In the standard form, KS-DFT is solved variationally, which means that additional degrees of freedom in the basis set must lead to a lower (or equal) energy. This is a very basic property of the variational method and the math is almost certainly explained on Wikipedia or equivalent. I am assuming the same functional is used. Each DFT functional provides ...

2

First thought is to use A and B on standard validation test cases. I'm not sure what's available for validation on MD (googling "molecular dynamics validation" turned up a lot), but in CFD there's plenty of databases. If you need to validate something very specific (it sounds like you are), then you'll need to compile some statistics to convince me that A ...

1

Density functional theory optimizes the total energy with respect to the (possibly constrained) electronic density. The usual numerical procedure for this optimization is embodied by the KS method. The KS procedure will give you the optimal total energy and the ground-state (gs) density for which this optimal energy is achieved. This optimization procedure ...

1

In planewave calculations, we use a regularly spaced grid that fills the entire unit cell to perform calculations. The number of planewaves is proportional to the number of grid points used (as well as other system dependent parameters). Thus, when you add vacuum to your unit cell, you increase the number of planewave basis functions. With this in mind, you ...

1

Quantum Chemistry codes can get very complicated very fast. Even if you limit yourself to DFT, there are many functionals to support. There's going to be a trade off here for you. You can get a simple, smaller code base, but you'll end up with very few features. Or you can go with a larger, more mature code base, but it will be more complicated for you to ...

1

I don't fully understand where the problem is. Where the bonds are supposed to be, S-Se bonds? Like this, those distances don't seem much longer than Cd-S. In any case, you should not be troubled by the "sticks" connecting atoms in the visual representation: there are thresholds telling the program when to show them, and when not to show them. Actually, in ...

1

Not aware of any CPU benchmarks for DFT. This might be due to different programs being built to take advantage of different architectures etc. If you are truly looking for pure computational power and do not intend to use the computer in any other way (gaming, movies etc.) then it might be worthwhile to look into buying a server computer. A quick search in ...

1

after a short (say 10 ps) equilibration period You say yourself that the re-equilibration period is 'short'. Have you tried waiting longer to see if the two re-initialized systems converge, and if so at what rate? Velocity-rescaling is a notoriously naive thermostat. Maybe you could replace it with something more realistic? (Berendsen, Nose-Hoover, etc.) If ...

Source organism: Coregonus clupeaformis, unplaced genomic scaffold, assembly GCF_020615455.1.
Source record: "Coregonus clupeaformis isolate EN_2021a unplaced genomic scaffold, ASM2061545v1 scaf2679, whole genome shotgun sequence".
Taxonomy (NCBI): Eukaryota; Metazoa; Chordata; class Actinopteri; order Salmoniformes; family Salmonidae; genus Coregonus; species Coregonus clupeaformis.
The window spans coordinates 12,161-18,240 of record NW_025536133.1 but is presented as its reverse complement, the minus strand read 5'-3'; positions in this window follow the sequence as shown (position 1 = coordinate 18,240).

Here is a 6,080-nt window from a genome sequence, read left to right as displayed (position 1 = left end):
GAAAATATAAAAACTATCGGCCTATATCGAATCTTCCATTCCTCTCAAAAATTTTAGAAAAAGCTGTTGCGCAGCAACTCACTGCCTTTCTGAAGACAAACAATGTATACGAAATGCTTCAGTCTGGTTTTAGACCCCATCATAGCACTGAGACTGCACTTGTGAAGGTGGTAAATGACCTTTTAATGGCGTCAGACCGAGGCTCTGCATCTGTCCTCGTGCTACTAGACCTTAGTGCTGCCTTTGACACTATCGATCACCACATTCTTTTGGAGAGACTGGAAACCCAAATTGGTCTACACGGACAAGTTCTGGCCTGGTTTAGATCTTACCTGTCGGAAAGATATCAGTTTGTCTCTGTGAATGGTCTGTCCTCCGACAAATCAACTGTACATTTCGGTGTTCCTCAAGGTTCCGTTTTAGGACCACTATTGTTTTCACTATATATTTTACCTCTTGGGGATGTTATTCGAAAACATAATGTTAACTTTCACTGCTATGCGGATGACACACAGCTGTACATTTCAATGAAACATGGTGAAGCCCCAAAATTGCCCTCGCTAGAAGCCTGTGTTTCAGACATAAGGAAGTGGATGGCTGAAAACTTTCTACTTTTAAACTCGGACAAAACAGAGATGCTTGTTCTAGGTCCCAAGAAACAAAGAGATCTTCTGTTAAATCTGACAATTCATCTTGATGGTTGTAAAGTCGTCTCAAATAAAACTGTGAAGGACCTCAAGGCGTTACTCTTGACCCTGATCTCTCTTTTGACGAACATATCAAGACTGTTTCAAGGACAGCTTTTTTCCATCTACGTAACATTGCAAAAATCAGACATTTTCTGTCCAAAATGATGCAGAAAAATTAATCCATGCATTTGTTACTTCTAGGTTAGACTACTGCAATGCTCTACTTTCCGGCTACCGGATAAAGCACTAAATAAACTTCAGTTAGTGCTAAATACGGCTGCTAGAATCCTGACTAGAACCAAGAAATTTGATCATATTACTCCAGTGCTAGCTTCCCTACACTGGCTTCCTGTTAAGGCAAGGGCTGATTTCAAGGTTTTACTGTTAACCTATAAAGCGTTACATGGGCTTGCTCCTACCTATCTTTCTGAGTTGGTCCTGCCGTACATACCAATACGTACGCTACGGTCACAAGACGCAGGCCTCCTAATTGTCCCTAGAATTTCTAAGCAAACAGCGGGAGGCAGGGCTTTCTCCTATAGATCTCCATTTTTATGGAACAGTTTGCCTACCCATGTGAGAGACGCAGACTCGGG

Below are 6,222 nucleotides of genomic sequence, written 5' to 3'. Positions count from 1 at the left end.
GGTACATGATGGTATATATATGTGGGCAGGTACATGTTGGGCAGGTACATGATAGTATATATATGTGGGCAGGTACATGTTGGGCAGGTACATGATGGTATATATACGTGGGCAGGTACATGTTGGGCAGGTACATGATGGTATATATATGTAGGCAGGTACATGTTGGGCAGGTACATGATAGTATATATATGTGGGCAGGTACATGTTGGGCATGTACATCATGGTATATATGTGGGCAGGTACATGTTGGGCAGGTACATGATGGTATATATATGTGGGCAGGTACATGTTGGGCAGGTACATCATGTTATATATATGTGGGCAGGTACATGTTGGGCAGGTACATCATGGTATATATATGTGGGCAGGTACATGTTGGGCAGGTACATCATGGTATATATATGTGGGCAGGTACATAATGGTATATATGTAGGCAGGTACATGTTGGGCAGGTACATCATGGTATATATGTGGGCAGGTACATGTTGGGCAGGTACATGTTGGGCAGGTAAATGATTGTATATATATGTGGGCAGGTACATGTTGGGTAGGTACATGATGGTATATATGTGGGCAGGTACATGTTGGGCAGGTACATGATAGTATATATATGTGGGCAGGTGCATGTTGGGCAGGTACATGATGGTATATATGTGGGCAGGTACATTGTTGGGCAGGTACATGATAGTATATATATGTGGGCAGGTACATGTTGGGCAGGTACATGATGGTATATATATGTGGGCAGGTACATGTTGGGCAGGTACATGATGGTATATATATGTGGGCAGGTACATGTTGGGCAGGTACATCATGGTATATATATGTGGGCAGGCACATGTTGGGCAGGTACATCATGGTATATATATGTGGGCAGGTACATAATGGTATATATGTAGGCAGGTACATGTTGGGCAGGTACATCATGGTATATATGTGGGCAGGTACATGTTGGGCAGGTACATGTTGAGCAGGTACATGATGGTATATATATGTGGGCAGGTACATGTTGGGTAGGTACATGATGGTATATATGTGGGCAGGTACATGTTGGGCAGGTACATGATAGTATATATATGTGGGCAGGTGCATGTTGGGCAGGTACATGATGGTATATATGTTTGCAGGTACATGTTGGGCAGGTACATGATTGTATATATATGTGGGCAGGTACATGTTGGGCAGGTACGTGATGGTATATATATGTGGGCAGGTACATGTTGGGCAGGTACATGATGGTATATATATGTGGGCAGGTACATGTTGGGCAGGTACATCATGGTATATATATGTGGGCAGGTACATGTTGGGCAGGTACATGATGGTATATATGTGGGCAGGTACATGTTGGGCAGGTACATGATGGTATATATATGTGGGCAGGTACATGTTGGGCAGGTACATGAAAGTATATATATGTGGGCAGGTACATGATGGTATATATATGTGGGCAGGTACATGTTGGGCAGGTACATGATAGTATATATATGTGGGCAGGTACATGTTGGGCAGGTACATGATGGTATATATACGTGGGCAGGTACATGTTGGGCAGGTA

1

I think that the problem encountered in this question is not specificly for DFT. But more in general for QM methods. You say that $E(r\rightarrow \infty) \neq0$. Now let us consider the molecular Hamiltonian: $$\hat{H}=\hat{T}_N+\hat{T}_e+\hat{U}_{NN}+\hat{U}_{Ne}+\hat{U}_{ee}$$ Here: The kinetic energy of the nucleis: \hat{T}_N=-\sum_i\frac{\hbar^2}{...

1

I assume you are asking about the total energy which is printed as the final result of your DFT calculation. This energy represents the kinetic energy of all your particles (atoms and electrons) and their coulomb interaction. It does not have much physical meaning by itself. Usually, the more particles and the larger your basis set, the smaller (more ...

1

To answer your question, the most popular right now is phonopy. If you are having a technical problem you can post it on GitHub, usage issues are better suited for the mailing list. My opinion is that, if possible, using phonopy and getting it working would probably be best for the community if it is a technical problem in the code or best for you if it's ...

1

Problem can be fixed by adding this around line 395 in the config.py file, inside the build_interpreter function: define_macros.append(('_GNU_SOURCE', '1')) where the other define_macros.append commands reside.

1

Most of your answers look good. For the geometry optimization of single-reference organic systems, B3LYP/big should be fine. MPn is bad for open-shell systems in general. MCSCF is the way to go if one has truly pathological multireference effects. CCSD(T)/huge is good any time you want to treat dispersion, but you'll find in the literature that (He)2 ...

1

I found an energy decomposition scheme that does exactly what I was looking for. Here is a link to a paper describing the scheme: http://dx.doi.org/10.1063/1.3253797 The sum of the repulsive and electrostatic contribution to the interaction energy of a dimer is defined as the difference in energy between the dimer and the two separate monomers, where the ...